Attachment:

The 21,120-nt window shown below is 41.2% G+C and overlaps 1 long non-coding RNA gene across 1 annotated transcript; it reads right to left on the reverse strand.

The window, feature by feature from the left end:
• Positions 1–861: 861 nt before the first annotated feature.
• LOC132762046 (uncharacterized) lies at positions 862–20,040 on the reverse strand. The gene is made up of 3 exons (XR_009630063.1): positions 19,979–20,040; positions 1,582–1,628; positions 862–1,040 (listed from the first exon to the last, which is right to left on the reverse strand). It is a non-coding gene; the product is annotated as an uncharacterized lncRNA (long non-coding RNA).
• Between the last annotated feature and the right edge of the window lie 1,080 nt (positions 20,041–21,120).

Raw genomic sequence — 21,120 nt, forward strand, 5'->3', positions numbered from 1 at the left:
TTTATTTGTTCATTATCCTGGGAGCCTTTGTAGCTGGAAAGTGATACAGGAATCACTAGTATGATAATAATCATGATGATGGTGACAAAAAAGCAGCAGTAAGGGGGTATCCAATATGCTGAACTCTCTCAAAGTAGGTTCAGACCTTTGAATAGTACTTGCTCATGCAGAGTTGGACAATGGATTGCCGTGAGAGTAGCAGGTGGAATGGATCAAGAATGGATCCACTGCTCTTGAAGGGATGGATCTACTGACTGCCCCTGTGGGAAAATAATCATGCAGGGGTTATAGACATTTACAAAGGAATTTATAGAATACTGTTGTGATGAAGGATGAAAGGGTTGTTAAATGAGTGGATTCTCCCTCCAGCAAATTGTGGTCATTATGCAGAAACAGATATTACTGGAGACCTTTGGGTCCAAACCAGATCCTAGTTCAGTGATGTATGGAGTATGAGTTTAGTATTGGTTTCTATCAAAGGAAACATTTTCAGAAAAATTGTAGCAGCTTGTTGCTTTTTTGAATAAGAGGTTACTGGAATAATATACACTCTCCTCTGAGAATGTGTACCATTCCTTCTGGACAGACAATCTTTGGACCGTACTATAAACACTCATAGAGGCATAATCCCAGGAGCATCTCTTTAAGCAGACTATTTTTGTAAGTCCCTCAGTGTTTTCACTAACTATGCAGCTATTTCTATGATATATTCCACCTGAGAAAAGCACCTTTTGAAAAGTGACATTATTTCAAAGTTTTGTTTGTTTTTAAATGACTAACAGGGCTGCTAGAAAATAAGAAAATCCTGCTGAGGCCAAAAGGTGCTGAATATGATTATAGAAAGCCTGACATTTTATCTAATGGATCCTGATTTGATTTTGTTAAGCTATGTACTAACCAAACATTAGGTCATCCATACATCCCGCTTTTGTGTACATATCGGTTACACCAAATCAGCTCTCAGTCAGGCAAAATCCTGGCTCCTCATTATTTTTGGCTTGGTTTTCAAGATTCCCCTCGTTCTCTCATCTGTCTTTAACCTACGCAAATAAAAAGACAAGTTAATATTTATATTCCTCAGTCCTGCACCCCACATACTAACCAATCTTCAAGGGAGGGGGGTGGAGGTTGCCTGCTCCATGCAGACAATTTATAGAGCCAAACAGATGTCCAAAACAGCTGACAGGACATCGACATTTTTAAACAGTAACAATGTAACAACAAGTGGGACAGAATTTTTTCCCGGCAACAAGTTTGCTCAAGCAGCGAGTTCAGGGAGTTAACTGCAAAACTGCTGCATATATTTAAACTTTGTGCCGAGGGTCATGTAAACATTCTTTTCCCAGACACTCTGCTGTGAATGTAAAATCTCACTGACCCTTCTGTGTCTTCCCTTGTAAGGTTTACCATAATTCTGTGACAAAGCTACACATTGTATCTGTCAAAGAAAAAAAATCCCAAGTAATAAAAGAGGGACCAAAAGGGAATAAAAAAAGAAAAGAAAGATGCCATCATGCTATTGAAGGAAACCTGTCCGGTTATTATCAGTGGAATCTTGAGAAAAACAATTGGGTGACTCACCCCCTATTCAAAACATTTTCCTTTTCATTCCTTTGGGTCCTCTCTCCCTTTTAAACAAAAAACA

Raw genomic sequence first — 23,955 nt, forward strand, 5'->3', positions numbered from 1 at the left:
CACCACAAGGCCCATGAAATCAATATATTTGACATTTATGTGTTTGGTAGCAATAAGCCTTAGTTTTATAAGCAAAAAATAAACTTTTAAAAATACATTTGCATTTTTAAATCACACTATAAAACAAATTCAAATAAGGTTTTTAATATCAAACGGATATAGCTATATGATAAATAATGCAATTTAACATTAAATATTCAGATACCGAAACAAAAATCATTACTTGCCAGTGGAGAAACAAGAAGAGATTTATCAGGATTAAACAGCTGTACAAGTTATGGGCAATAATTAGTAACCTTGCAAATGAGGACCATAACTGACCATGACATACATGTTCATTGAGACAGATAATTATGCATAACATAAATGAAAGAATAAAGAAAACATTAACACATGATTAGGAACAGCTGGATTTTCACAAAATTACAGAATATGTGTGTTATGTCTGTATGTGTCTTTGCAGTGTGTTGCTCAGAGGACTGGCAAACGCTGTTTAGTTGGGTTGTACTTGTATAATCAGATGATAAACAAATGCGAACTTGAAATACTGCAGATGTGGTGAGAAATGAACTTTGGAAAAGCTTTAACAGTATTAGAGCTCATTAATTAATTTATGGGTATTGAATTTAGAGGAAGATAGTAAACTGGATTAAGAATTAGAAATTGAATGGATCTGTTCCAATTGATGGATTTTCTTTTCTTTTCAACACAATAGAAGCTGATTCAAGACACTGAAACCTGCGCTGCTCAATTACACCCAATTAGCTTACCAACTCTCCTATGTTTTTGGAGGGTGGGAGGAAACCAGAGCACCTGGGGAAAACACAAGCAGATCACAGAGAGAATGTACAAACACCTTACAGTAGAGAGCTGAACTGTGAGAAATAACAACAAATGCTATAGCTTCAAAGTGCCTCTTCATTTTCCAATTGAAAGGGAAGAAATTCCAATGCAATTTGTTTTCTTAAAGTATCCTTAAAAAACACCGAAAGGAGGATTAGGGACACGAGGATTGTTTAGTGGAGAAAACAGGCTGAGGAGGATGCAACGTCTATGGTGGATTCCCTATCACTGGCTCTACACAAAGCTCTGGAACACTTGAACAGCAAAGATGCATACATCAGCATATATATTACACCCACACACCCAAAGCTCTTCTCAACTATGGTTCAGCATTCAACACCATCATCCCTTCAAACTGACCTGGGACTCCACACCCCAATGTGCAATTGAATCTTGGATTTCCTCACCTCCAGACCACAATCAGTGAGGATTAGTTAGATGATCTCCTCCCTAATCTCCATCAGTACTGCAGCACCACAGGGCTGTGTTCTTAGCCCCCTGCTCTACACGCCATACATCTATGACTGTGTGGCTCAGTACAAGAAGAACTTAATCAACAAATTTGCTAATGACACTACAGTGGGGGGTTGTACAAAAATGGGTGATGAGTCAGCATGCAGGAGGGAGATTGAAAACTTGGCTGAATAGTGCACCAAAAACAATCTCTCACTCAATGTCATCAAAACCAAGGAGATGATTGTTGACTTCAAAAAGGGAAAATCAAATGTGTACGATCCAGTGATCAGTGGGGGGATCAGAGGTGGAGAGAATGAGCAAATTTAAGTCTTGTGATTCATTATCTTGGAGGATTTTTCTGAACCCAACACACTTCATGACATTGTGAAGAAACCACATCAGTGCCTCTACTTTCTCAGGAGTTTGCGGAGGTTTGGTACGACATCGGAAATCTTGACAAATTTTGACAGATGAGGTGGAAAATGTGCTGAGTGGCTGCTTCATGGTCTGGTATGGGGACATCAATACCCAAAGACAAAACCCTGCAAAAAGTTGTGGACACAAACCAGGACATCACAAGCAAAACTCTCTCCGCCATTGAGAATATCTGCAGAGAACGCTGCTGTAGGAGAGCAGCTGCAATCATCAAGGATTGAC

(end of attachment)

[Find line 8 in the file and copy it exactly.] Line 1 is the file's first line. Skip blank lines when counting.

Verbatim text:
Raw genomic sequence first — 23,955 nt, forward strand, 5'->3', positions numbered from 1 at the left: